Perhaps we are also moving less. Even if we are making time for regular exercise, the rest of our day may be a lot more sedentary at age 40 than when we were younger. Think, for example, about how you spend time with your friends now, compared with how you might have when you were younger. Are your leisure activities more or less active than they used to be?
Perhaps we are mirroring what has been modeled for us in terms of how grown-ups behave. Or, we may move less because our bodies feel stiff or achy. (Unfortunately, inactivity simply accelerates this process.)
When we move and use our bodies less, our body composition also changes. We lose muscle mass, which further reduces both our capacity to move and the number of calories we burn at rest. So, in that sense, our metabolism may in fact be slowing down—but not due to our age. Rather, it is slowing as a result of lifestyle choices that we may be more likely to make as we age.
In fact, this study confirms that the amount of fat-free mass you have is the single most significant factor in how much energy you expend—even more significant than how many calories you burn through exercise. And much more significant than your age.
What you can do to prevent midlife weight gain
The good news here is that much more of this may be within our control than we previously assumed. But we may need to stop acting our age. Or, better put, stop following our society’s script for what middle age looks like.
My colleague Dr. Jonathan Su, who recently stepped into Brock Armstrong’s shoes as the new host of the Get-Fit Guy podcast, has lots of good advice for people of all ages and fitness levels on being more active—no matter what limitations you might be working with. Just this week, after listening to his show, I realized that I could be getting a lot more benefit from my morning walks by picking up my pace.
From a nutrition perspective, protein can be a key player in our quest to beat the midlife spread. Including the right amount of high-quality protein in our diets can help us maintain both our weight and our body composition in at least three important ways:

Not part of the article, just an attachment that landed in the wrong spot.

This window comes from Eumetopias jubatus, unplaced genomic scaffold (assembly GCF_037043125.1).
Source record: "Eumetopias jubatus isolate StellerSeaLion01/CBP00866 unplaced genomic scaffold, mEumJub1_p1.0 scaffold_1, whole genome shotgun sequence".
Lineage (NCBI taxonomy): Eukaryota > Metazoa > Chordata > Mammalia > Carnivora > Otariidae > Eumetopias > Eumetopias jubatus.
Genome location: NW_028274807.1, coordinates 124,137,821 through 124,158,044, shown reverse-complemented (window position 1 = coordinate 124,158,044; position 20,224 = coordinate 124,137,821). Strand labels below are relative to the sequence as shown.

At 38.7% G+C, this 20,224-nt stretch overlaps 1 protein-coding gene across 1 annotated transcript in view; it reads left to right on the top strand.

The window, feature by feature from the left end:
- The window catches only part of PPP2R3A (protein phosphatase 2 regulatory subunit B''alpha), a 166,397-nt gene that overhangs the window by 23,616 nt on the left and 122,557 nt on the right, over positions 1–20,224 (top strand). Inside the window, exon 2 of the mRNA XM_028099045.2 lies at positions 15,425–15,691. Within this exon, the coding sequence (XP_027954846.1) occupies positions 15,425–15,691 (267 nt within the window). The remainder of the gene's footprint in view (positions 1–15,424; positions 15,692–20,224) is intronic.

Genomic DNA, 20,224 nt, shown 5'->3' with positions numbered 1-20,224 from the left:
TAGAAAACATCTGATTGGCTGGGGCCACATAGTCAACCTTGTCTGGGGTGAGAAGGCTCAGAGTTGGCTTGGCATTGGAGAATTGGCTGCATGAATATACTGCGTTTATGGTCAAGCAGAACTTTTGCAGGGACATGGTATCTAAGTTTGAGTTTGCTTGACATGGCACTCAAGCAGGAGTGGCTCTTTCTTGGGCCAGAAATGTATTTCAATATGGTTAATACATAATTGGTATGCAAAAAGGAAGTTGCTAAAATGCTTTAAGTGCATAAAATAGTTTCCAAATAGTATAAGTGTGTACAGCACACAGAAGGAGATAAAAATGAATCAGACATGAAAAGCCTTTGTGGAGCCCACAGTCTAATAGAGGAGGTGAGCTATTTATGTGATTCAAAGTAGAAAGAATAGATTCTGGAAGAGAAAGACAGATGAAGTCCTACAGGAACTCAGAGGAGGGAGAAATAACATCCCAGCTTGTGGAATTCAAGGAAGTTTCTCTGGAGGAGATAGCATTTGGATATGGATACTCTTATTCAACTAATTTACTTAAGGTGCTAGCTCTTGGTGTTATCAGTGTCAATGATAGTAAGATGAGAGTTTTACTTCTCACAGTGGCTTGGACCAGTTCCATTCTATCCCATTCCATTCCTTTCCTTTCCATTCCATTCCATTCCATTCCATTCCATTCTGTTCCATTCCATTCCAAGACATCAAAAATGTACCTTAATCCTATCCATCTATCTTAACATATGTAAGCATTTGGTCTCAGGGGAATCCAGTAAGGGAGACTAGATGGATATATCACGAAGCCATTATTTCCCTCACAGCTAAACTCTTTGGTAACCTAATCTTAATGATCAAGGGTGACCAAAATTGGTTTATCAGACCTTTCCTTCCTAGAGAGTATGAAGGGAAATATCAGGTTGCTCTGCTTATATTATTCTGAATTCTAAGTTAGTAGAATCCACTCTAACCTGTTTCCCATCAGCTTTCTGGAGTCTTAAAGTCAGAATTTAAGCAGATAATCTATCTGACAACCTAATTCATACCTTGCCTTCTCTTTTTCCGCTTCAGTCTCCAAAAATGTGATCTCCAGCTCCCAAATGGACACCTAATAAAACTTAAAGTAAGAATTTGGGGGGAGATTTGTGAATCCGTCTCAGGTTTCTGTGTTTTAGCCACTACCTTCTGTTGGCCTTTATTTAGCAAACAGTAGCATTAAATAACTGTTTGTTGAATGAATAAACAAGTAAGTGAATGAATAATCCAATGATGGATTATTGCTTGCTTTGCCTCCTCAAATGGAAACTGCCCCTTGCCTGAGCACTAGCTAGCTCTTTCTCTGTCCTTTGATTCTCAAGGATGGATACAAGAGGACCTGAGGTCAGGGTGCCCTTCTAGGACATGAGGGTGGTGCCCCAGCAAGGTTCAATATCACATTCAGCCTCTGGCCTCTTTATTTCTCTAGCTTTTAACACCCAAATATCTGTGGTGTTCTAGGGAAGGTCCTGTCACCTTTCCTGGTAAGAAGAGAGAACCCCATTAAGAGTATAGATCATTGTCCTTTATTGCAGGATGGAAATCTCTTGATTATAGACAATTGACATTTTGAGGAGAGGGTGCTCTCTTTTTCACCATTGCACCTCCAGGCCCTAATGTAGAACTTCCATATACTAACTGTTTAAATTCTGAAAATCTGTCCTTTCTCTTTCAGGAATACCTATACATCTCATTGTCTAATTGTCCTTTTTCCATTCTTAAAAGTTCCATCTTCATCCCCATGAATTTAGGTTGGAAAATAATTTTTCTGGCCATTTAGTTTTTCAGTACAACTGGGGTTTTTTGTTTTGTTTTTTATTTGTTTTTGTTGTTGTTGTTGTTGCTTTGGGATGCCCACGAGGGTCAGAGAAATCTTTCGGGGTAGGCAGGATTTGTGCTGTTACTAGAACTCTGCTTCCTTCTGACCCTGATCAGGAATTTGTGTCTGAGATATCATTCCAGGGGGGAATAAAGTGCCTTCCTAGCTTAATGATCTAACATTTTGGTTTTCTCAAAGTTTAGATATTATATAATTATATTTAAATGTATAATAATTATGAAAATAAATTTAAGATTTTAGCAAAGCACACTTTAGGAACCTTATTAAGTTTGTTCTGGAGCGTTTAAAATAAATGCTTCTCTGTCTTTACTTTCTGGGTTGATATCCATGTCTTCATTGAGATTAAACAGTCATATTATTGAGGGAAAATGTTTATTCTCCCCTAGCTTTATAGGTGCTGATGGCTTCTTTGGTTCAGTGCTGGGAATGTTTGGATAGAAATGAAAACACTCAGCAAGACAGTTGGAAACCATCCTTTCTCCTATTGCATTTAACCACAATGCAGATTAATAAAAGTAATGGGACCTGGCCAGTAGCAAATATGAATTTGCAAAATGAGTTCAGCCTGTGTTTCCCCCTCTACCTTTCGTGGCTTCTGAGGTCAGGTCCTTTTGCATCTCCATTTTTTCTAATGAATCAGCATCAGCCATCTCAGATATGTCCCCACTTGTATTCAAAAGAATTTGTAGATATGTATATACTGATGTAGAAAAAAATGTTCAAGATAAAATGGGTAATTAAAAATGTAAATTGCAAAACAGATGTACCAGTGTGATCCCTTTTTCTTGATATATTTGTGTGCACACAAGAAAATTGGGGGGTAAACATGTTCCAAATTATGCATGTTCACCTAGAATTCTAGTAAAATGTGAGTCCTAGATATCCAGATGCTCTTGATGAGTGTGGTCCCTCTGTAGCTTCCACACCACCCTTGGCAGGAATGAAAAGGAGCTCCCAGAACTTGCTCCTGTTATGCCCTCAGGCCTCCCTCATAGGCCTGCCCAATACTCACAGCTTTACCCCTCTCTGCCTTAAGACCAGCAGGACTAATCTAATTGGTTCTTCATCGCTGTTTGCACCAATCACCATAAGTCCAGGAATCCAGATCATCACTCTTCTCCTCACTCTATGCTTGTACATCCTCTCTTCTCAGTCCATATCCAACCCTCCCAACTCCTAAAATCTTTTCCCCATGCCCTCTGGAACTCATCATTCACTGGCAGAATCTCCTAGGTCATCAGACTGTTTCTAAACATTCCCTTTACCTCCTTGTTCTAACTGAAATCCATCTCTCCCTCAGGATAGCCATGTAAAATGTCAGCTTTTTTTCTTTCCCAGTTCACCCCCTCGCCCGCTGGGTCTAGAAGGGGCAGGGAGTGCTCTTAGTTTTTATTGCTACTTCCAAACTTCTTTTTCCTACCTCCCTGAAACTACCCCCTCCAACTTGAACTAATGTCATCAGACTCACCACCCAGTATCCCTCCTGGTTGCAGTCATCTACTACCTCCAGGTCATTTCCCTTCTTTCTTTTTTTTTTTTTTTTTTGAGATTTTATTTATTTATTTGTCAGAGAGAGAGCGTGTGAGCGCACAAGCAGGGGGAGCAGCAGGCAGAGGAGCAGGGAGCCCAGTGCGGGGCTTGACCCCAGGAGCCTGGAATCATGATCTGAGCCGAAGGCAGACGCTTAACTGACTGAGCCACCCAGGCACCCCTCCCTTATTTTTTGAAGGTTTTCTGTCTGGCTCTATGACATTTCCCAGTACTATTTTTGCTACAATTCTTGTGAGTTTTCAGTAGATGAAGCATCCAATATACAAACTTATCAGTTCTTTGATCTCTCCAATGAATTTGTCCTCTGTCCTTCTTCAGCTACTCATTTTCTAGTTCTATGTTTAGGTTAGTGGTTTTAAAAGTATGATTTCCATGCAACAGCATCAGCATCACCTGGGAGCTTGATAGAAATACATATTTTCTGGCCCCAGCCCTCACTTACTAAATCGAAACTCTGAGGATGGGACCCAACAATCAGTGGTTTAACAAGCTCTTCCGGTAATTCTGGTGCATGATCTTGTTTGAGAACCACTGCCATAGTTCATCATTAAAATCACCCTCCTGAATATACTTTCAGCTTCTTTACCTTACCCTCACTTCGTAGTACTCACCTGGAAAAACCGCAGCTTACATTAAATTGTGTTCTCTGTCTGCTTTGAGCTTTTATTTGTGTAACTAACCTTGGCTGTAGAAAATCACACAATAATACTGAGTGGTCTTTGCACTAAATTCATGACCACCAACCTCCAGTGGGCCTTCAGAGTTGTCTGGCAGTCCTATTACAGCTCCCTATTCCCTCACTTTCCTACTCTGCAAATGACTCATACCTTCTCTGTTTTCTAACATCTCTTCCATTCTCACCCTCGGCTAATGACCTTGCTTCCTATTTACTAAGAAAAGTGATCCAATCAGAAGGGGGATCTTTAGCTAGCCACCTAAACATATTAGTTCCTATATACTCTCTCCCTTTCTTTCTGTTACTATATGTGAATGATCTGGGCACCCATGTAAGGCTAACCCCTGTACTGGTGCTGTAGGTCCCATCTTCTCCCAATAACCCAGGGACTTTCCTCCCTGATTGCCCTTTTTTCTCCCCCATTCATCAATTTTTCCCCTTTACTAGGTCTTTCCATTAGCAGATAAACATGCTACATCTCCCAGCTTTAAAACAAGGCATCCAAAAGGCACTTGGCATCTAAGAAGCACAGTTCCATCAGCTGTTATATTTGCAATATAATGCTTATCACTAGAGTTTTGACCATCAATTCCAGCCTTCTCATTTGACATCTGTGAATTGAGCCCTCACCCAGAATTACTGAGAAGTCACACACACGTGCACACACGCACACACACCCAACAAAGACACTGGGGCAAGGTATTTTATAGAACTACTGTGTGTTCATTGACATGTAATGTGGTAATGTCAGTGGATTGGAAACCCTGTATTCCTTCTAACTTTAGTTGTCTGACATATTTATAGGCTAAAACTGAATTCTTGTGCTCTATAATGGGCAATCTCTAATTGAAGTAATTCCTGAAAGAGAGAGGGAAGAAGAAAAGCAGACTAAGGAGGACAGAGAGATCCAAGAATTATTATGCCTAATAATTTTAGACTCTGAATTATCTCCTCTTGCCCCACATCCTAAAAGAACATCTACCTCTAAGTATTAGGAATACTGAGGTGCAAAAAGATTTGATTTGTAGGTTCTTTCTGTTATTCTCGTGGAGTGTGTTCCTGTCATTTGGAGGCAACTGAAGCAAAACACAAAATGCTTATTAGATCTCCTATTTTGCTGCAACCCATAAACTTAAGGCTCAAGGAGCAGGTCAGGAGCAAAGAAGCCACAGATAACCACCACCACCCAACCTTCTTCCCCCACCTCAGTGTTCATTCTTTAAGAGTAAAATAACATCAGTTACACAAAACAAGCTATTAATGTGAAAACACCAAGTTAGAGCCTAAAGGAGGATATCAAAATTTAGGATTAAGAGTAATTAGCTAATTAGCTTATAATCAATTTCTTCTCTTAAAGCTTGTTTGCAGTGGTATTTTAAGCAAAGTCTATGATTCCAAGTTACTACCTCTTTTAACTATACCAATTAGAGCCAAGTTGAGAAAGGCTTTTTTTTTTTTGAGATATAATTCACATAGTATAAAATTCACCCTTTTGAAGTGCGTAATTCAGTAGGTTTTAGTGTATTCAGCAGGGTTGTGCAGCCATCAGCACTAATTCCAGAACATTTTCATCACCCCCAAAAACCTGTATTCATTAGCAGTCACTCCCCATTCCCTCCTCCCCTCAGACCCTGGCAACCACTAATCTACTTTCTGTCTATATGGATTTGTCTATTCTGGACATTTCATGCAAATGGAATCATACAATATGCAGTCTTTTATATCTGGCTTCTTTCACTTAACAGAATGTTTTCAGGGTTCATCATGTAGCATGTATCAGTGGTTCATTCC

- Protein helps to temper the appetite, which can make it easier to curb over-eating.
- Protein also has a direct effect on metabolism through the greater thermic effect of food. This means that you burn more calories after eating protein than you do after eating the equivalent amount of calories from fats or carbohydrates. The effect is small but every little bit helps.
- Protein (in conjunction with exercise and movement) helps us build and maintain muscle tissue, which helps us burn more calories at rest.
To that end, I suggest including some sort of protein food in most of your meals and snacks Animal foods, including eggs, fish, and dairy, provide the most bioavailable and concentrated sources of protein. Beans, legumes, grains, nuts, and seeds also provide protein. Just be aware that it takes more servings of plant-based foods to provide the same amount of protein you’d get from fewer servings of most animal-based foods.
My previous episode on protein density can help you manage your protein intake while also keeping an eye on total calorie intake. You may also want to check out my episodes on preventing age-related muscle loss and building more muscle from less protein as well as this post on building muscle on plant-based diets.
And finally, Brock Armstrong and I recently teamed up to create a special podcast series on beating midlife spread, which you can subscribe to here.